New York City has joined San Francisco, Emeryville, Seattle and the State of Oregon in passing predictive scheduling laws, which require certain employers to give employees a minimum amount of advance notice of their work schedule. A number of other states and municipalities have considered similar regulations, and we anticipate that more laws like these will be offered up in state legislatures and in city councils across the nation.
Retail employers with 20 or more employees will be required to do the following:
- Provide employees with a written work schedule at least 72 hours in advance of the first shift on the schedule.
- Give employees at least 72 hours’ notice before scheduling or cancelling a shift; employees who are interested in more work may consent in writing to the scheduling of a new shift.
- Directly notify employees of any schedule changes (employees cannot be expected to come in or call in just to check for changes).
- Keep records of work schedules for the previous three years and provide them upon request.
Fast food establishments
Fast food establishments that are part of a chain (30+ stores nationally, whether franchised or not) are subject to different rules. They must do the following:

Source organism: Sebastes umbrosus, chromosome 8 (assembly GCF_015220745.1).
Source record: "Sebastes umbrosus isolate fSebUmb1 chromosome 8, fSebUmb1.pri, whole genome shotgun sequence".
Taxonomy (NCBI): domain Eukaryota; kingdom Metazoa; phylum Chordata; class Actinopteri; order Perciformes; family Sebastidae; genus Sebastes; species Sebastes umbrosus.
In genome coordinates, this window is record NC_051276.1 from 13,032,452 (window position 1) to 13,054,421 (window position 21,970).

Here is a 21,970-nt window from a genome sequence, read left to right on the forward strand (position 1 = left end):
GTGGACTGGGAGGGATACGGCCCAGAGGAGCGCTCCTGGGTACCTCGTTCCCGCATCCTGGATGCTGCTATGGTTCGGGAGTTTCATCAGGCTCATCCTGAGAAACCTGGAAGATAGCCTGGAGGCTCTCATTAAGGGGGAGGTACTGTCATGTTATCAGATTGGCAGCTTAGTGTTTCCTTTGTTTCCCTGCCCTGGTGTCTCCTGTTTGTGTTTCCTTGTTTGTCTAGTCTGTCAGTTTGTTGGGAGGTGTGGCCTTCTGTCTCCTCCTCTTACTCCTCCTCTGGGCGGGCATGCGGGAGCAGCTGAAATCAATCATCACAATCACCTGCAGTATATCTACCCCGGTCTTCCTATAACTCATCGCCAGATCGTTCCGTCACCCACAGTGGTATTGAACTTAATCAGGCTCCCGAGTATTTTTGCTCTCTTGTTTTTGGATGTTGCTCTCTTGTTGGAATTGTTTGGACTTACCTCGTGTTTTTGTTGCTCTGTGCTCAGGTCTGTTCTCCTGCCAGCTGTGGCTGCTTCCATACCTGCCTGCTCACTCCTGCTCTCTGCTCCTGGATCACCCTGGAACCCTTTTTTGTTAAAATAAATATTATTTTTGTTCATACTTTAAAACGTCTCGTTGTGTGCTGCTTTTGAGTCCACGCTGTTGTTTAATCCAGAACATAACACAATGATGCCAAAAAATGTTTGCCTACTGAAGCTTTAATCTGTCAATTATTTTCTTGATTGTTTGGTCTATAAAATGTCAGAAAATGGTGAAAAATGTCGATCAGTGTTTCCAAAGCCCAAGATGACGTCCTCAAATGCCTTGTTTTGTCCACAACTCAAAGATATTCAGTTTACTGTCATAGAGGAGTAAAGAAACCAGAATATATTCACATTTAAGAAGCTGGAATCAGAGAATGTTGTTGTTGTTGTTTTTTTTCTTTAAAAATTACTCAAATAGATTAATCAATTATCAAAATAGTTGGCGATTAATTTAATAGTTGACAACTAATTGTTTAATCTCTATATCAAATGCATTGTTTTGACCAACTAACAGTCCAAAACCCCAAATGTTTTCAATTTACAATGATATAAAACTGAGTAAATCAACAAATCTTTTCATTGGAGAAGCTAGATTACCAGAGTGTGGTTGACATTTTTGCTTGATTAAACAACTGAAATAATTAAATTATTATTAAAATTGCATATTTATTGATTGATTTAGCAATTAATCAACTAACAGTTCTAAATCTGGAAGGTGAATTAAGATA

- Provide new employees with written, good faith estimates of their schedule, including dates, times, and locations, for the duration of their employment.
- Provide employees with a week’s worth of scheduling at least 14 days in advance.
- Pay a “schedule change premium” of $10 to $75 if schedule changes are made on short notice; the greater the notice, the lesser the premium.
- Pay employees an extra $100 for “clopening” shifts (a closing shift followed by an opening shift) that are less than 11 hours apart.
- When looking to fill additional shifts, offer the work to current employees before transferring employees from other locations or hiring new workers.
Automated time and attendance
These new predictive schedule laws underscore the importance for qualifying businesses to consider an automated timekeeping system that syncs the timeclock with a scheduling module and other features. To learn more about our time and attendance solutions - or just to speak with an expert - click the link below.
If you're a small business owner or HR Manager trying to wrap your head around the complex world of time and attendance, check out our comprehensive resource page, Time and Attendance - A Complete Guide. This page spells out literally everything you'd need to know about time and attendance, including timekeeping procedures, time clocks, employee scheduling, compliance considerations, emerging trends and a whole bunch more.